The Lookout (2007)

Watched this on DVD on Saturday evening.

Thanks to the title, I was expecting a thriller about a bank heist. And when I read that the main character, Chris, was a janitor coping with recovering from a serious head trauma who happened to be working in the bank, I assumed that this film was something along he lines of the tricksy “The Score”, starring Robert De Niro, Marlon Brando and Edward Norton – who plays a thief, posing as a janior with a serious learning disability.

But this film is entirely different.

For one thing, it’s not a heist film at all, but a slow, deep character drama based around Chris who is trying to rebuild his life after getting two of his friends killed in the same car crash that badly injured him. As Chris, Joseph Gordon-Levitt is quite brilliant – not relying on any of the hackneyed ways of indicating brain damage but being far more subtle. Just the way that he walks, or the slight delay in answering someone, or the brief but quickly covered look of confusion after someone speaks are very effective and feel completely genuine.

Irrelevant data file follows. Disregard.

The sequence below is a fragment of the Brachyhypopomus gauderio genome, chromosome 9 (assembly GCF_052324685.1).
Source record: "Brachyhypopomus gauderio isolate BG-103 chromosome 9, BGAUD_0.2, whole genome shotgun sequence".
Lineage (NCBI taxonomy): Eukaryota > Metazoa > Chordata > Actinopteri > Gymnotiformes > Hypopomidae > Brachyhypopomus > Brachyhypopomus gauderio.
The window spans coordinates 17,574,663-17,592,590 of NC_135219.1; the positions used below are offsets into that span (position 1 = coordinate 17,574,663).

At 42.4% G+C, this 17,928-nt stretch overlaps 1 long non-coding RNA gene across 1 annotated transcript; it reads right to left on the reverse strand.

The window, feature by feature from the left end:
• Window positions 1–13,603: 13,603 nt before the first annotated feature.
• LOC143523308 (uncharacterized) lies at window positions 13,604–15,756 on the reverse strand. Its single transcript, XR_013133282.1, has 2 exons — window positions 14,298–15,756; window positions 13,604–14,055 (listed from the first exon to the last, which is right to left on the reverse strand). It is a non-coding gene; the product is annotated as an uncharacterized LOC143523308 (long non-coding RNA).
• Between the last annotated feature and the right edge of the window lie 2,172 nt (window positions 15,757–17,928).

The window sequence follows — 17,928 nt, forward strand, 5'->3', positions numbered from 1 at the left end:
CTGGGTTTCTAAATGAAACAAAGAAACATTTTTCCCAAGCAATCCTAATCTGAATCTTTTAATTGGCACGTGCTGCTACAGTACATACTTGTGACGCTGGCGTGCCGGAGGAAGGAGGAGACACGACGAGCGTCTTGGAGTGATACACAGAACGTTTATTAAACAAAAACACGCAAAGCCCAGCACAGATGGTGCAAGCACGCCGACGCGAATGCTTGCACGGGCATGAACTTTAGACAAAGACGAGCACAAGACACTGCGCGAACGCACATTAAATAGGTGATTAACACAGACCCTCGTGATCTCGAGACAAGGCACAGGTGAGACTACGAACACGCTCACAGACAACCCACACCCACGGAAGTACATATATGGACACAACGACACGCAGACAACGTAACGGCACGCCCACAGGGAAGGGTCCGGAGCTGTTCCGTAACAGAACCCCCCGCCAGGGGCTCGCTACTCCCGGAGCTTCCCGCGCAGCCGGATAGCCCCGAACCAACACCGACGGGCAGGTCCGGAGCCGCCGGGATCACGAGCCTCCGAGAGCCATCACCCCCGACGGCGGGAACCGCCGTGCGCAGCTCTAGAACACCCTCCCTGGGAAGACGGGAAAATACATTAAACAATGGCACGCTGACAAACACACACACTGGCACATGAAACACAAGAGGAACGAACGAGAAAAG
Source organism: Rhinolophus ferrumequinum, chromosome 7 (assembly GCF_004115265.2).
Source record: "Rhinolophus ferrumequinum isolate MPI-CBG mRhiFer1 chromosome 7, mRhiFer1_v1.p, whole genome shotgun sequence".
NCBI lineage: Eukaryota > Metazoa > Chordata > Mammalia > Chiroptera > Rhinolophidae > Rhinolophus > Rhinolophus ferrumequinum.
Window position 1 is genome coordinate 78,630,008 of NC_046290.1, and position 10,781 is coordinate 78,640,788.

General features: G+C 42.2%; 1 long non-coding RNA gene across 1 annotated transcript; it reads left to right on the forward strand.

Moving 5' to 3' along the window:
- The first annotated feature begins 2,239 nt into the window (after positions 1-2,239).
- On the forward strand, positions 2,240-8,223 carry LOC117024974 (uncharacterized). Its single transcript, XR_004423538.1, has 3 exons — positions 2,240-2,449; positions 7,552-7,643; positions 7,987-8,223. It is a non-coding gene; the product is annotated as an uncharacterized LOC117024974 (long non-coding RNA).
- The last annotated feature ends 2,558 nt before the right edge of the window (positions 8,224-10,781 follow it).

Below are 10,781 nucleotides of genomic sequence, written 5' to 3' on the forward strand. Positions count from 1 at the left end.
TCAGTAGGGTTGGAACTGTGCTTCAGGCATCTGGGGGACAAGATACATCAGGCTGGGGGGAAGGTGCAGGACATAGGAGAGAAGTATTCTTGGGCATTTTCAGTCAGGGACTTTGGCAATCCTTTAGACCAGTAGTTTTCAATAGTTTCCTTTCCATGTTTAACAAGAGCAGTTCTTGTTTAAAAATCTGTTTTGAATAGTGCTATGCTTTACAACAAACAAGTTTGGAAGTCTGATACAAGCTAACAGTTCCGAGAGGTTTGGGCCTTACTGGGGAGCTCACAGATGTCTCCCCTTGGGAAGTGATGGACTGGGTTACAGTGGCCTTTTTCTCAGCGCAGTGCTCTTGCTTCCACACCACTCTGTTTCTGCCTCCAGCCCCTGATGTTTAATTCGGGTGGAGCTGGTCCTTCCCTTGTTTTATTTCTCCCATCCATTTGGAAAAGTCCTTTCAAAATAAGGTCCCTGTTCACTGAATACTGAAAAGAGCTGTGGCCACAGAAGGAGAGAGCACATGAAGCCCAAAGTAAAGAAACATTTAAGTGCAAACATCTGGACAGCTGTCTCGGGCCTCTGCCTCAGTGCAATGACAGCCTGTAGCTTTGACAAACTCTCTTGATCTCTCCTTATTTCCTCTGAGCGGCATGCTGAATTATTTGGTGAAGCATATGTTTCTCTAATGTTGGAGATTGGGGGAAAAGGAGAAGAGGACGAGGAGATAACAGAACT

Left gullible by his head trauma, he gets into bad company – and drawninto a bank heist. I was expecting some kind of twist, but the film doesn’t betray its characters even once: they are exactly who they seem to be, and react exactly as they should, but they also surprise you by how much more they can do and achieve than you ever thought they would.

It reminded me, ever so slightly, of “No Country for Old Men” in its treatment of danger and violence – a sort of deadpan, unaccented realism quite unlike the super-stylised sort of violence we normally see. I’m told that the film is even more like “Fargo” from the same directors (Ethan and Joel Coen) but I haven’t seen that yet and can’t add my two cents.

Lacking the thrills, spills, twists and turns it’s going to be a bit of a disappointment for some, but if you go into this with the right expecations then you’ll get a lot out of it. It’s certainly a strong indie film with a lot to recommend it.

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